Properly used, the internet can be a fantastic source for information.  However, the user must be able to filter the information that is available.  For instance, in both my daily job and hobby, I use the internet and video for research.  However, it is important that I have enough training and education to know if what I am looking at is accurate or not.  In addition, I pay for access to professional society and vetted medical/training sites for professional papers to perform collaborative research on the technical part of information that I am looking for or trying to vet.

The ability to discern fact from opinion/editorial requires active thinking and common sense.  For instance, if I am looking at political blogging, I can guaranty that most of the information is going to be OPED (opinion/editorial) regardless of the information being presented or sourced.  At the same time, reviewing information by manufacturers or representatives concerning their own product is not necessarily a good idea without vetting it, as well.  For instance, during the purchase of my new Chevy Volt, I had specific information on the vehicle and it’s reliability.  However, there were some issues with the tires.  When reviewing the manufacturer’s site and video, including the tire manufacturers, there were no issues cited.  When performing a Google (which is actually now a verb for internet search) I found site after site identifying complaints about random blow-outs of the tires at highway speeds.  This provided enough information to determine that the risk was high enough to switch the tires to another brand with similar rolling efficiency as the ones installed.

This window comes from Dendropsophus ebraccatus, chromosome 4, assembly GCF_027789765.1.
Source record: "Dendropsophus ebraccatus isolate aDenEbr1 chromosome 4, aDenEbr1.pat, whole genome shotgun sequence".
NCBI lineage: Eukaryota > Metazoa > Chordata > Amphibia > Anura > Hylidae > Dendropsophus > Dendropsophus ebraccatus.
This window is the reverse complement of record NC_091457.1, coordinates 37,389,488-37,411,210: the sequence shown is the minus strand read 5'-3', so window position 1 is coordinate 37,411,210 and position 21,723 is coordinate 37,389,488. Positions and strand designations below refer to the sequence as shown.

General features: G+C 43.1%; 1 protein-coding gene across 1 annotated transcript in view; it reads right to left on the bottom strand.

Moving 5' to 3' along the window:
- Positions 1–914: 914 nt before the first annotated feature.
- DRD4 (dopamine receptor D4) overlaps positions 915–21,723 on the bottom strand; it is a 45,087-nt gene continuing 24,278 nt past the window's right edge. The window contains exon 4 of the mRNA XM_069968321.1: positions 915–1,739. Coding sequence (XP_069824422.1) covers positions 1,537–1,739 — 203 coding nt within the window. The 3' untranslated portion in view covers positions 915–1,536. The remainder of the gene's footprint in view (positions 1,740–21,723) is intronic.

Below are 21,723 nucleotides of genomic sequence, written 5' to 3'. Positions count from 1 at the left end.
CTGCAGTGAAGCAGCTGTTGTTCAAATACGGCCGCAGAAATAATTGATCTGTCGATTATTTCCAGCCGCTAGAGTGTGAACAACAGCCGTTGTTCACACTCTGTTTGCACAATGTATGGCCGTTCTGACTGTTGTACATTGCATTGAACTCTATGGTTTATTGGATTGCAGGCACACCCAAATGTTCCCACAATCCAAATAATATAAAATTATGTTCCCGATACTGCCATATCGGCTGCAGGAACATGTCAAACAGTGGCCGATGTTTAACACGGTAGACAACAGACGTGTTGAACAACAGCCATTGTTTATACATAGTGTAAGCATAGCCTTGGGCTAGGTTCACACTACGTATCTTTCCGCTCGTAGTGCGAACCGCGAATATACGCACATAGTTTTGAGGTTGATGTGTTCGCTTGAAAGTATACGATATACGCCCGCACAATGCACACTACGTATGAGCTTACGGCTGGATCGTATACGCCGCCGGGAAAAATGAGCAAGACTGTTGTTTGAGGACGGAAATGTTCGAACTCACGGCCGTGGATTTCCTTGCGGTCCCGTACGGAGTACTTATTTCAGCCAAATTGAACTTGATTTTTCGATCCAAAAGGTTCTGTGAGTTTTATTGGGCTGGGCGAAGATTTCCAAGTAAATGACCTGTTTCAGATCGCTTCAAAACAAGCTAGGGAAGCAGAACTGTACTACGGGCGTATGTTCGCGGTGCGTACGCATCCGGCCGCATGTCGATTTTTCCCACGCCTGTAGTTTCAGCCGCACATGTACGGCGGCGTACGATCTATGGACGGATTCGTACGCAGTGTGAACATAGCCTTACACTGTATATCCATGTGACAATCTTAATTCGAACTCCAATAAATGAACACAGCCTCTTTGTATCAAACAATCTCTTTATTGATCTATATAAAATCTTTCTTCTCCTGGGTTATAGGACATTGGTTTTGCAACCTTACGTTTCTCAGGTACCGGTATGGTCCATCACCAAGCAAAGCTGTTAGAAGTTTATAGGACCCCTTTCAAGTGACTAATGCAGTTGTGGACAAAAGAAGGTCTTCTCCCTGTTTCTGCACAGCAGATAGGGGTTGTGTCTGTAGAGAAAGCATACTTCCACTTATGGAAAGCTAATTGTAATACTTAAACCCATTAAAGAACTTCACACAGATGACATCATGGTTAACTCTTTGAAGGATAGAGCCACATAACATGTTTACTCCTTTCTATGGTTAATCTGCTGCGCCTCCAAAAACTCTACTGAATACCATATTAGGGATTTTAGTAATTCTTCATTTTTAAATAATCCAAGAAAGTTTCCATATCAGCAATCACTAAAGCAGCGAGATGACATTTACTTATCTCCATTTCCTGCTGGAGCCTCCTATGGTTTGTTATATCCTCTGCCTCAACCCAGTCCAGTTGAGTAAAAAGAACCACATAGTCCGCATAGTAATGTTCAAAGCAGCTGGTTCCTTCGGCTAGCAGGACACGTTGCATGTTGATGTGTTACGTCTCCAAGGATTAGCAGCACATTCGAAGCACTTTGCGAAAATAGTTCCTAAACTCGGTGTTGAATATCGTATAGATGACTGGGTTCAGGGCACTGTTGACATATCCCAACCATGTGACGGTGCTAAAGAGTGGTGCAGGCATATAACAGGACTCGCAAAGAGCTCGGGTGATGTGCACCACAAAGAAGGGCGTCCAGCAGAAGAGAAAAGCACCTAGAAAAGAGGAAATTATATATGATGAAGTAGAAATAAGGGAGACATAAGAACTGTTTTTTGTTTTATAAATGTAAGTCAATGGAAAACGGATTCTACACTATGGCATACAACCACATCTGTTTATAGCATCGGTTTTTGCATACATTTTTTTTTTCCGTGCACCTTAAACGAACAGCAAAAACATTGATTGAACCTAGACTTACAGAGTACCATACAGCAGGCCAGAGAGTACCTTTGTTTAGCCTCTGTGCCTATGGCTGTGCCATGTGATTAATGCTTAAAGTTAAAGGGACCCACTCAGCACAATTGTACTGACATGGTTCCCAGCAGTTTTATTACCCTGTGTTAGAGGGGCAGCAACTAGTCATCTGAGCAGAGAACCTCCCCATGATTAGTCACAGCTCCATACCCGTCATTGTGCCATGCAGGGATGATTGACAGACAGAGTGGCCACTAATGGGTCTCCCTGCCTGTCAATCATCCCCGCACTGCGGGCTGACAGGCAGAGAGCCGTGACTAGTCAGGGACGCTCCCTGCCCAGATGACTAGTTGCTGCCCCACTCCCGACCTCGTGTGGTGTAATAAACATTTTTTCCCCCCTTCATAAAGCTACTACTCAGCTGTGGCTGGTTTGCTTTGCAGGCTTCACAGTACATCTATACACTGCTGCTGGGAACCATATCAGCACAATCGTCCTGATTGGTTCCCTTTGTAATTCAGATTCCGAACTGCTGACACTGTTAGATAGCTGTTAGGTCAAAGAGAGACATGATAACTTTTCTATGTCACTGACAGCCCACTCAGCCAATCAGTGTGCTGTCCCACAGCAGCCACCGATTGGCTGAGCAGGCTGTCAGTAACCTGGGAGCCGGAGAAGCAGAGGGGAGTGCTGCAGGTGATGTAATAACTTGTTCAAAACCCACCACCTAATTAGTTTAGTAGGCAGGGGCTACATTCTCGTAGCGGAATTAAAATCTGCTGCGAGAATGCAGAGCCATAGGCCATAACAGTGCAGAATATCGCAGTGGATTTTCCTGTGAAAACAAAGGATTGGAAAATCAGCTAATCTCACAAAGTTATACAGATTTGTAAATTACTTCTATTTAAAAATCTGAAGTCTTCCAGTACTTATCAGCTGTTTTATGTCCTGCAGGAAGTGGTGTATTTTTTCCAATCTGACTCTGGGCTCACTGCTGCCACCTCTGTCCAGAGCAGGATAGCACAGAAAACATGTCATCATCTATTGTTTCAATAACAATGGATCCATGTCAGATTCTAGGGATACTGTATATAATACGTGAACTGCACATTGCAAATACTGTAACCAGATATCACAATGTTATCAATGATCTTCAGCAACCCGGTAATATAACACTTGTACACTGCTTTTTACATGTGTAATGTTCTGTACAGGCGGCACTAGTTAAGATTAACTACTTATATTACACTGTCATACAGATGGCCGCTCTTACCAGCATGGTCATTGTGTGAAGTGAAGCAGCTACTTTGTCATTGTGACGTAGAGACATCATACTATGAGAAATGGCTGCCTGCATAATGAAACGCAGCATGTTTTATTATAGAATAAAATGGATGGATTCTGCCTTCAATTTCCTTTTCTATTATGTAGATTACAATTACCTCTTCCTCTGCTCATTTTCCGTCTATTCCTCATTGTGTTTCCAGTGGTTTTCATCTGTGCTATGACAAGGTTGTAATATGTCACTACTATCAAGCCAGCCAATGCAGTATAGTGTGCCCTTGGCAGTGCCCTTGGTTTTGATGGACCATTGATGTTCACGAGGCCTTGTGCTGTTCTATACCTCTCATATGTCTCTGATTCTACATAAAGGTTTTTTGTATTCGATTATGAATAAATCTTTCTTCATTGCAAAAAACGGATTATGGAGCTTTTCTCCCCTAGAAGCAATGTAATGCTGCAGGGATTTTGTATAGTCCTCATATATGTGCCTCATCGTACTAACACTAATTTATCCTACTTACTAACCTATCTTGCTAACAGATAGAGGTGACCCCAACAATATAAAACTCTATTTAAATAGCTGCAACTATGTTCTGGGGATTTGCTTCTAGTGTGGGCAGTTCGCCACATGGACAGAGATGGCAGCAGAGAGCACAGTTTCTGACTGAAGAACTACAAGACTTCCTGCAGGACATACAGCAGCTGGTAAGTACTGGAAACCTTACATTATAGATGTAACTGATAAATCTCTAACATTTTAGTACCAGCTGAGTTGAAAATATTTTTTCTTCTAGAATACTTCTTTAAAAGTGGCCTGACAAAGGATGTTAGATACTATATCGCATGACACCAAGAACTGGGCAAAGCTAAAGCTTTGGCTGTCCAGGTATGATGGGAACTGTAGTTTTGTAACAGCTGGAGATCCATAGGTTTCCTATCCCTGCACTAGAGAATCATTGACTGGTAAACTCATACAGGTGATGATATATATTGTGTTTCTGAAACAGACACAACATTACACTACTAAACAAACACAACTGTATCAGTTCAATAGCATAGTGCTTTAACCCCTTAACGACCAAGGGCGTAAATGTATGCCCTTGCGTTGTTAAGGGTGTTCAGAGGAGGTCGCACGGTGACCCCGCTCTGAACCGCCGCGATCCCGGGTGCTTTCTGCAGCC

The power of the internet should not be left aside.  The ability to perform research with a few keystrokes is far too powerful to ignore!  When performing RCFAs and looking into past experience with failures, accessing discussions to obtain others’ opinions on an issue, selection of product based upon experiences by others, access to experts world-wide, the internet cannot be beat.  In a recent issue, I had just a partial model number on a component from an electric motor.  I was able to enter the description and partial model number which helped identify the manufacturer.  Armed with the information that I had, I was then able to contact the technical support group at the manufacturer to obtain the information that I required.  All of this was completed in minutes versus hours or days.